After the bloody Big Hole Battle on August 9, 1877, the Nez Perce fled through Yellowstone Park to avoid the settled areas of Montana. Pursued by Army units under General O.O. Howard, they needed a guide because the route was unfamiliar to them. On August 23, they found one.
John Shively, who had prospected for gold in the area, was camped near the Lower Geyser Basin when the Indians captured him. Shively had planned to leave the park with a party of tourists from Radersburg, Montana, that he had met earlier.
The next day, the Nez Perce accosted the Radersburg group, shot two men and took two women captive. The women were treated well and later release.
Shively traveled with the Nez Perce for thirteen days, then made his escape. (The Indians said they let him go after they reached country they knew.) Several territorial newspapers reported Shively’s adventures and Edwin J. Stanley synthesized them into a single narrative several years later. Here’s Stanley’s version.
On the evening of the second day, after leaving the Radersburg party, I was camped in the Lower Geyser Basin. I was eating my supper, and, on hearing a slight noise, looked up, and, to my astonishment, four Indians, in war-paint, were standing within ten feet of me, and twenty or thirty more had surrounded me not more than forty feet off.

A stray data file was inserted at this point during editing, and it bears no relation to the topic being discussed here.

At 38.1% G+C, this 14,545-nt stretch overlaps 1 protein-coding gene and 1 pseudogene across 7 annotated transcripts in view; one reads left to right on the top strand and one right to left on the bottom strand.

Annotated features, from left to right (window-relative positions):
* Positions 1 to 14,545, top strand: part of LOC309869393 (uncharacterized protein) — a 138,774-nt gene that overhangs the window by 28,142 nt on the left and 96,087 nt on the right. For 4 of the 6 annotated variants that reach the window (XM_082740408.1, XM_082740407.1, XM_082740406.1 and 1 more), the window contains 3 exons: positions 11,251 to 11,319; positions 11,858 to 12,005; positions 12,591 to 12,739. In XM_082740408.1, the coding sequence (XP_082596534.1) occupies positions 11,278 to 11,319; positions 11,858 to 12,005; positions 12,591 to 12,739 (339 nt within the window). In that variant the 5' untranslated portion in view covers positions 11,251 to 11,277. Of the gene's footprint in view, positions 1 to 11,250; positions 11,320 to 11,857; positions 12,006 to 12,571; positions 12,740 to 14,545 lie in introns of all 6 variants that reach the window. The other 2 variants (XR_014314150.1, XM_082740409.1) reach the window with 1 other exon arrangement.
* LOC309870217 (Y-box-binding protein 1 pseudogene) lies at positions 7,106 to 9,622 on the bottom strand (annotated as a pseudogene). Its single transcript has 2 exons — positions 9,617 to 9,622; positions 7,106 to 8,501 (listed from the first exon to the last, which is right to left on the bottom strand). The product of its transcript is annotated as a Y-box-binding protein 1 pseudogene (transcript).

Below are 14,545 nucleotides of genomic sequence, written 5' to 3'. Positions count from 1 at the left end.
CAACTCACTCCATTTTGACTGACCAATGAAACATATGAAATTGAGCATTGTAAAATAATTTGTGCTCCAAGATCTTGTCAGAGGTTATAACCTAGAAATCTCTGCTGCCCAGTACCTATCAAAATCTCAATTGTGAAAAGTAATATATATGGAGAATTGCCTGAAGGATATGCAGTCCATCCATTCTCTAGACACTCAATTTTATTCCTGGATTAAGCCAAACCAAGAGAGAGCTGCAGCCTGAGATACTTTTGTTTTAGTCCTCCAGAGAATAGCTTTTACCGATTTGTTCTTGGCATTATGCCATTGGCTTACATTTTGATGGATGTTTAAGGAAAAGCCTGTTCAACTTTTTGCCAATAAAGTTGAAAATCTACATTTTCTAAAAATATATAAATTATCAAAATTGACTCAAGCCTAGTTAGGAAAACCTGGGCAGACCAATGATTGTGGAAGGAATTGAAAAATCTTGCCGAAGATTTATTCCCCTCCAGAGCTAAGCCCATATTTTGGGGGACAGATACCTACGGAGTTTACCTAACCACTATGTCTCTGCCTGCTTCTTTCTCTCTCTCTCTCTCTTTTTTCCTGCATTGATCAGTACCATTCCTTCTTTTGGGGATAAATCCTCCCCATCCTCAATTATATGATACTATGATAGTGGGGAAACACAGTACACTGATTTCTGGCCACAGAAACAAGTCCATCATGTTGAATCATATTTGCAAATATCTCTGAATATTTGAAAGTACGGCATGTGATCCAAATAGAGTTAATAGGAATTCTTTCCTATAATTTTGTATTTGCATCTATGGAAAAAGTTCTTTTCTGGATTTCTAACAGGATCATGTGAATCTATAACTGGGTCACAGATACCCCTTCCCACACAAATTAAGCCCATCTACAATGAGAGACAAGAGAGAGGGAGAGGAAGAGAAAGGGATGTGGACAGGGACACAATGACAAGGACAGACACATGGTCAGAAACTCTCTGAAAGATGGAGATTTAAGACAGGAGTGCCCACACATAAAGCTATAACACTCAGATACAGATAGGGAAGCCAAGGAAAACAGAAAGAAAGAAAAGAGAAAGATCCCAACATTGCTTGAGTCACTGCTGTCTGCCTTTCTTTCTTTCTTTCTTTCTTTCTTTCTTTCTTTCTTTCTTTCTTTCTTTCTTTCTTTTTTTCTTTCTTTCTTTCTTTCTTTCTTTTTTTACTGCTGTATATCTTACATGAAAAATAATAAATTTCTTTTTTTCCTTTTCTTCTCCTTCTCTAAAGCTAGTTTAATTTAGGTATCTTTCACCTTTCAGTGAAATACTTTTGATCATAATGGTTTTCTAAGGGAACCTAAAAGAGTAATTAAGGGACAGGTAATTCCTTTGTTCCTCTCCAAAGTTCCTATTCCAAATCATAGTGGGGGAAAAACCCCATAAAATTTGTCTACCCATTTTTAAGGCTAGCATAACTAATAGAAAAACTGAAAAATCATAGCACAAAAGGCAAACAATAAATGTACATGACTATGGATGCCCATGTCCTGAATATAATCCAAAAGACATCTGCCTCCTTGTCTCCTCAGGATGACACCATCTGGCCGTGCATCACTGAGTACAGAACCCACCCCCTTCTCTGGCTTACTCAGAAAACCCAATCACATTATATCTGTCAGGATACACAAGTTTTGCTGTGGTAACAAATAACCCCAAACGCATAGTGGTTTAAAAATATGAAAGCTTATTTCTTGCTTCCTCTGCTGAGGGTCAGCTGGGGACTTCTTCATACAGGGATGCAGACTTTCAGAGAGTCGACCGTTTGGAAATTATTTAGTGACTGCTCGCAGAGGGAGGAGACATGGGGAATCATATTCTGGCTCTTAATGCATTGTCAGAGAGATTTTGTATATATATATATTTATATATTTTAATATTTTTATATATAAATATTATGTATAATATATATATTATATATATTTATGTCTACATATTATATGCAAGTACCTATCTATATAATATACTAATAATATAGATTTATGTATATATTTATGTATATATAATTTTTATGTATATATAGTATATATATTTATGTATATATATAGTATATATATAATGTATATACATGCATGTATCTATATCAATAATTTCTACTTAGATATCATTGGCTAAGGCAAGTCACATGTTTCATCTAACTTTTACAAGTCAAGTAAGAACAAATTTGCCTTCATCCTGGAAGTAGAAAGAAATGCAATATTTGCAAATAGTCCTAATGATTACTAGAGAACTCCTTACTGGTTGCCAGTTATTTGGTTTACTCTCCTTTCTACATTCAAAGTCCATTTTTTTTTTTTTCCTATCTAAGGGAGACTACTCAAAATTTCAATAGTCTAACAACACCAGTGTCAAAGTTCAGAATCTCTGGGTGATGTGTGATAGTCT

I sprang for my gun, but was rudely pushed back. I then asked them what Indians they were, and they answered “Sioux.” I said, “No.” Then one of them said, “Nez-Perces.” They then commenced to gesticulate wildly, and a loud conversation was kept up between them.
I thought the exhibition of a little bravery might help me, so I folded my arms and told them to shoot, that I was not afraid to die. A brother of Looking-Glass then came up, placed his hand on my heart, and held it there a minute or two, and exclaimed, “Hyas, skookum-tum-tum!” meaning ‘strong heart’ in Chinook. He then said in English, “Come with me,” walked a few steps, told me to get on a pony that he pointed out, jumped up behind me, and all started for the main camp, a short distance below.
While this was taking place, the other Indians had taken my gun, blankets, horses—in fact, everything I had. Arriving at the main camp, a council of the chiefs was formed, and I was told to take a seat inside the circle.
They asked me who I was, and what I was doing there. I told them. They asked me if I would show them the best trail leading out of the park to Wind River, where they were going. I told them I would, as I knew all about the country. This seemed to be satisfactory, and the council broke up, and the camp moved up a mile or two, where an encampment for the night was formed.
A robe was given me, and an Indian named Joe was detailed to sleep with me. He spoke very good English; said that I must not attempt to escape; that he would be my friend; that they had come that way to get away from Howard; that the trail by that route to Wind River was not known to them, but other Indians had told them about it, and that if I told them the truth they would not harm me.